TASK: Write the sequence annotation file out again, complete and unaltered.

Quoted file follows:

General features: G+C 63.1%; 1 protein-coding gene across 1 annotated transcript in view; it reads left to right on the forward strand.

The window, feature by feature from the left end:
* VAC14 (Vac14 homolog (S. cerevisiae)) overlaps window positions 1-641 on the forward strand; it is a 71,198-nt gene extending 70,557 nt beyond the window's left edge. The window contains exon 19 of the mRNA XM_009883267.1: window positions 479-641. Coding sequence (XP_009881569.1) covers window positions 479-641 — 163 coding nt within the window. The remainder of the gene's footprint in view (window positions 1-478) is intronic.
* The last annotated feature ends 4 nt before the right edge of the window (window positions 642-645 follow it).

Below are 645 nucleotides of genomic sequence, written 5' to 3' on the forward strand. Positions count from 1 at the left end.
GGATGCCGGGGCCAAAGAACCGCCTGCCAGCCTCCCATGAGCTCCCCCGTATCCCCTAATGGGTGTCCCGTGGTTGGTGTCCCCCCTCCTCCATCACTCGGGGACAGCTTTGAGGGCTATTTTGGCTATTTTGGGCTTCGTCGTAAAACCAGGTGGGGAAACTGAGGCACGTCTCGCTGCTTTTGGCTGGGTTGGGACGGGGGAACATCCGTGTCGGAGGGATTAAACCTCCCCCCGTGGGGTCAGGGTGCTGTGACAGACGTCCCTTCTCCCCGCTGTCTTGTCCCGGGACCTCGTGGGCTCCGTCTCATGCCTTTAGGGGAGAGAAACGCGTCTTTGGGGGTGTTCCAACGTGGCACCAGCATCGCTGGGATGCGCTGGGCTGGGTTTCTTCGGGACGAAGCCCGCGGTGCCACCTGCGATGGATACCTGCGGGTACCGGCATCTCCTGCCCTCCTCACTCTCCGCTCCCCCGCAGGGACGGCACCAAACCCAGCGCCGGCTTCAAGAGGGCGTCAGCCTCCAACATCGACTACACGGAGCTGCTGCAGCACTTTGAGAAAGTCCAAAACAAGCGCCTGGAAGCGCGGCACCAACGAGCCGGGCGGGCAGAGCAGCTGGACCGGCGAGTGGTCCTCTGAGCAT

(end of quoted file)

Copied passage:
General features: G+C 63.1%; 1 protein-coding gene across 1 annotated transcript in view; it reads left to right on the forward strand.

The window, feature by feature from the left end:
* VAC14 (Vac14 homolog (S. cerevisiae)) overlaps window positions 1-641 on the forward strand; it is a 71,198-nt gene extending 70,557 nt beyond the window's left edge. The window contains exon 19 of the mRNA XM_009883267.1: window positions 479-641. Coding sequence (XP_009881569.1) covers window positions 479-641 — 163 coding nt within the window. The remainder of the gene's footprint in view (window positions 1-478) is intronic.
* The last annotated feature ends 4 nt before the right edge of the window (window positions 642-645 follow it).

Below are 645 nucleotides of genomic sequence, written 5' to 3' on the forward strand. Positions count from 1 at the left end.
GGATGCCGGGGCCAAAGAACCGCCTGCCAGCCTCCCATGAGCTCCCCCGTATCCCCTAATGGGTGTCCCGTGGTTGGTGTCCCCCCTCCTCCATCACTCGGGGACAGCTTTGAGGGCTATTTTGGCTATTTTGGGCTTCGTCGTAAAACCAGGTGGGGAAACTGAGGCACGTCTCGCTGCTTTTGGCTGGGTTGGGACGGGGGAACATCCGTGTCGGAGGGATTAAACCTCCCCCCGTGGGGTCAGGGTGCTGTGACAGACGTCCCTTCTCCCCGCTGTCTTGTCCCGGGACCTCGTGGGCTCCGTCTCATGCCTTTAGGGGAGAGAAACGCGTCTTTGGGGGTGTTCCAACGTGGCACCAGCATCGCTGGGATGCGCTGGGCTGGGTTTCTTCGGGACGAAGCCCGCGGTGCCACCTGCGATGGATACCTGCGGGTACCGGCATCTCCTGCCCTCCTCACTCTCCGCTCCCCCGCAGGGACGGCACCAAACCCAGCGCCGGCTTCAAGAGGGCGTCAGCCTCCAACATCGACTACACGGAGCTGCTGCAGCACTTTGAGAAAGTCCAAAACAAGCGCCTGGAAGCGCGGCACCAACGAGCCGGGCGGGCAGAGCAGCTGGACCGGCGAGTGGTCCTCTGAGCAT